Technology and Humanity in The Atlantic

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> Writings on the interface between technology and humanity by Mark Twain, Oliver Wendell Holmes, Nobel Laureate James D. Watson, James Fallows, and others.

Get Smarter (July/August 2009)
By Jamais Cascio
We no longer need to rely on evolution to sharpen our survival skills and make us smarter; we can harness technology and pharmacology to boost our intelligence.

Is Google Making Us Stupid? (July/August 2008)
By Nicholas Carr
What the Internet is doing to our brains.

Sex, Lies, and Videogames (November 2006)
By Jonathan Rauch
A new generation of human-like, emotionally complex video games is revolutionizing interactive entertainment and changing the very meaning of "play."

The Case Against Perfection (April 2004)
By Michael Sandel
Sandel, a professor of political philosophy at Harvard, took up the question, What's wrong with designer children, bionic athletes, and genetic engineering? "One of the blessings of seeing ourselves as creatures of nature, God, or fortune is that we are not wholly responsible for the way we are..."

Living With a Computer (July 1982)
By James Fallows
Fallows was one of the first writers to incorporate a personal computer into his life. In 1982, he briefed readers on the experience: "The process works this way. When I sit down to write a letter or start the first draft of an article, I simply type on the keyboard and the words appear on the screen..."

The Obsolescent Mother (May 1971)
By Edward Grossman
As scientists made great strides in cloning and embryology, the author argued that babies would soon be able to gestate in artificial wombs, making pregnancy outdated.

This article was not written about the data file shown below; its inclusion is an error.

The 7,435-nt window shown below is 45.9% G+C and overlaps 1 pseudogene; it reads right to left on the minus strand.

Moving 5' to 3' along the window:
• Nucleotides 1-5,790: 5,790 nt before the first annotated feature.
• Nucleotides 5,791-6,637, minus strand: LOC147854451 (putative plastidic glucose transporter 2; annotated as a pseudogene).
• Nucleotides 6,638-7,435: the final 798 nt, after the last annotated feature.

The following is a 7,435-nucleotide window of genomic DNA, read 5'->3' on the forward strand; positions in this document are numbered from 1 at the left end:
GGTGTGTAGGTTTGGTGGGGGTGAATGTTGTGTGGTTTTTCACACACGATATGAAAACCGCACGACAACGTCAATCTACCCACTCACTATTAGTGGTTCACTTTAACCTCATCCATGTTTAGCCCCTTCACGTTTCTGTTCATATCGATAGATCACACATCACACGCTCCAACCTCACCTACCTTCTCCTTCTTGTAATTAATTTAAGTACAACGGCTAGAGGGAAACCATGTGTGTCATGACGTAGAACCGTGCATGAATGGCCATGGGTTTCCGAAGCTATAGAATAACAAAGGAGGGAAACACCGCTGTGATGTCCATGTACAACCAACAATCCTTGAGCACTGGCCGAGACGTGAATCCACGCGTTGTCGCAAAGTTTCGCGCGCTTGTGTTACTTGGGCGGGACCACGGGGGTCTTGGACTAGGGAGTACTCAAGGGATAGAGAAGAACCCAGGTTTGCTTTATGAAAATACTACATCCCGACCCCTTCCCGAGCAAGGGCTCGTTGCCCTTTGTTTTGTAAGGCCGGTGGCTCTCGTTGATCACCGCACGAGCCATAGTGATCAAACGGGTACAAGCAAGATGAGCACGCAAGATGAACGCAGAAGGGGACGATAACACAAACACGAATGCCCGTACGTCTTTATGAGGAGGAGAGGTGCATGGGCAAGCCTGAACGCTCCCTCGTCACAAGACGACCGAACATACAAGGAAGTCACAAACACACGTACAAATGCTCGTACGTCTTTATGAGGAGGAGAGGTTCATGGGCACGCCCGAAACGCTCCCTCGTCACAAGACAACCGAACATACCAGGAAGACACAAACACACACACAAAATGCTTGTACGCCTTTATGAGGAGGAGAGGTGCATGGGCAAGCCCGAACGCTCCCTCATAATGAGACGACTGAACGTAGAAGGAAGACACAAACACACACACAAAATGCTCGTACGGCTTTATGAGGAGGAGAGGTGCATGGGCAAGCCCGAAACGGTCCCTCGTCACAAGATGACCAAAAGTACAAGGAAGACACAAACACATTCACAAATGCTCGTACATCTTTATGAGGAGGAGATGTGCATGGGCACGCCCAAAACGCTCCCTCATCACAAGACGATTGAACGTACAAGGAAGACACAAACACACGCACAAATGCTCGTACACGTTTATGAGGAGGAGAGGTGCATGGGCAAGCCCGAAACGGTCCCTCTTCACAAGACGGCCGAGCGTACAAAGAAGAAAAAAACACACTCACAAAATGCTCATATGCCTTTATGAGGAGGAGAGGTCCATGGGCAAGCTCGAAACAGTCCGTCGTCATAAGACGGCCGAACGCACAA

Moving Toward the Clonal Man (May 1971)
By James D. Watson
The DNA-discoverer and Nobel laureate considered the troubling implications of genetic research.

As We May Think (July 1945)
By Vannevar Bush
Near the close of World War II, Vannevar Bush, the former director of the wartime Office of Scientific Research and Development, urged scientists to turn their energies from war to the task of making the vast store of human knowledge accessible and useful. The "infostructure" he sketched out—including a proposal for what might be seen as a kind of precursor to hypertext—was destined to be realized in what we now know as the Internet.

Life As We Know It (July 1924)
By Arthur D. Little
MIT-educated chemical engineer Arthur D. Little, the founder in 1886 of the world's first consulting company, discussed the ways that new technologies—from the vacuum cleaner to powdered coal—were transforming everyday American life.

The New Talking Machines (February 1889)
By Philip G. Hubert Jr.
Hubert, a noted architect and writer, waxed enthusiastic about the newly invented record player: "Imagine what the phonograph will do for the man on the borders of civilization! It will supply him with books in a far more welcome shape than print, for they will read themselves ... It is even possible to imagine that many books and stories may not see the light of print at all; they will go into the hands of their readers, or hearers rather, as phonograms."

A Telephonic Conversation (June 1880)
By Mark Twain
"I touched the bell and this talk ensued..." An early adopter of Alexander Graham Bell's invention, Twain wrote an amusing description of hearing his wife engaged in one-sided conversation.

The Stereoscope and the Stethoscope (June 1859)
By Oliver Wendell Holmes
In the mid-nineteenth century, Oliver Wendell Holmes impressed upon readers the revolutionary implications of photography, which was then in its infancy: "Form is henceforth divorced from matter... Give us a few negatives of a thing worth seeing, taken from different points of view, and that is all we want of it."

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